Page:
Newsletter February 2018

Posted on January 31, 2018 in Monthly Newsletters


Russell Maier – Residency Program Director

Little old Yakima.  It’s nice to live in a quiet city, a bit off the beaten path.  But when we peek under the surface there is much going on.

You’d think research would be at a university or college, but research that affects patients’ lives is going on and has been done in our clinics.  Much of this work is slow and takes years to impact practice.  Unlike university based research, our research work almost always has a direct impact on the care of patients.

Among the faculty there are several completed and ongoing research projects.  Dr Stephen Pearson has spent a career doing practice based office research. He works with the American Academy of Pediatrics on the Pediatric Research in Office Settings or PROS.  About two decades ago Dr Pearson, along with colleagues from around the nation, began looking at the accuracy of a device for measuring endocrinologic issues with boys.  The device being used had not been checked in typical office settings and no one had calibrated it with a modern population.  Over a decade Dr Pearson and his colleagues gathered data that were used in several major publications that changed the way care is delivered.  Along the way Dr Pearson has served as the national chair of PROS and continues to do research work at CWFM.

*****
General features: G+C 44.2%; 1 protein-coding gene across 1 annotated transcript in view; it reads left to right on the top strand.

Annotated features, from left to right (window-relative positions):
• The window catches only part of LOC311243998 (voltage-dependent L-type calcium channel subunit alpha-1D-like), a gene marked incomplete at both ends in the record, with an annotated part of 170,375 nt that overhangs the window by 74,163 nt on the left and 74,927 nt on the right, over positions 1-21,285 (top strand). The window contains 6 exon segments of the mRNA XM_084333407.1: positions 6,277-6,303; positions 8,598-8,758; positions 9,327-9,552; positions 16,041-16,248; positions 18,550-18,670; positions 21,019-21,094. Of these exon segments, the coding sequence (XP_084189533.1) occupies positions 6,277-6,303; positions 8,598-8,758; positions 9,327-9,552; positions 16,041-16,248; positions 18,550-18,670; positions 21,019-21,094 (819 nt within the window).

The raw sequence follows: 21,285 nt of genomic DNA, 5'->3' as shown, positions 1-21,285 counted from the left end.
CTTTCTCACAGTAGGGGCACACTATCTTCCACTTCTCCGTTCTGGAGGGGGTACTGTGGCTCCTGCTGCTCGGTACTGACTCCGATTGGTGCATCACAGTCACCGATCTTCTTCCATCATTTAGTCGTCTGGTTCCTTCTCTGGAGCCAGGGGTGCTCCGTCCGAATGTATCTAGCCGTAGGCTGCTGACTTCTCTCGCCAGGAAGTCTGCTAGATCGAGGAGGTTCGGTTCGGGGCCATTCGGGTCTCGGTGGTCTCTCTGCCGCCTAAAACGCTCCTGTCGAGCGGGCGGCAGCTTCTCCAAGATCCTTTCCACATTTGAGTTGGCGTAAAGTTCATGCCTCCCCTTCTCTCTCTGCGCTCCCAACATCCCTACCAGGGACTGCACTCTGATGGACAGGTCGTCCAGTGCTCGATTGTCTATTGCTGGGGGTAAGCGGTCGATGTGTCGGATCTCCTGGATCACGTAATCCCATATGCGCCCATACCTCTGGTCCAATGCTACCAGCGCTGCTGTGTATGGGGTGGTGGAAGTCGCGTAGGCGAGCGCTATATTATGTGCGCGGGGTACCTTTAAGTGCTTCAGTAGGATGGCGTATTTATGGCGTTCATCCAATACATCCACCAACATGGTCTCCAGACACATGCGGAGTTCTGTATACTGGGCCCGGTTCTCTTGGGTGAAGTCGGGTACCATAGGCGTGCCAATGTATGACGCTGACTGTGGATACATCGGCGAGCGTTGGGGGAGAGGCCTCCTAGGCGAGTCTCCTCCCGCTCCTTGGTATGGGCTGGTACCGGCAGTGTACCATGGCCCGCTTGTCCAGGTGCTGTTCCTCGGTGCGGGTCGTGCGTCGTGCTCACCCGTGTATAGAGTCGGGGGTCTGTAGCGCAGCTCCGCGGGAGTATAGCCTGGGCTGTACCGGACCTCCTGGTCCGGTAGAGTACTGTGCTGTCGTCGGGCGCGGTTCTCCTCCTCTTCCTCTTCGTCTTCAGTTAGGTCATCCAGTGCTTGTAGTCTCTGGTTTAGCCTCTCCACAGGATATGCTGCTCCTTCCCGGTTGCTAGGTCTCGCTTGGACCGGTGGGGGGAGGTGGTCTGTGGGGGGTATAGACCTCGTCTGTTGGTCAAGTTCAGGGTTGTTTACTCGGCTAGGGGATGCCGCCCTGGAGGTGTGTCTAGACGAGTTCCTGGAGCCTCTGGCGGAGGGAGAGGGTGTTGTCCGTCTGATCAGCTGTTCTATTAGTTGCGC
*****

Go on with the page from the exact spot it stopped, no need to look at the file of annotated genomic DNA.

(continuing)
Integrated Behavioral Health Care is an area where we lead the nation, yet there is little data on such care.  Dr’s Vigil, Bauman, and Beachy, working collaboratively with Pacific Northwest University, have been looking at just one element of that care – the warm handoff.  You’d think it simple, but finding common language that allows a study to be done turned out to be the first  hurdle.  Drs Vigil and Bauman are members of the WWAMI Practice Based Research Network that specializes in practice based research.

Everything you do at CHCW it allows us to see patients.  Seeing patients is service.  Learning about patients in education.  So the next time you’re checking in a patient, scheduling, rooming, or billing, just think that the work you are doing will change the way medicine is delivered. Our mission of service and education fits together in unexpected ways.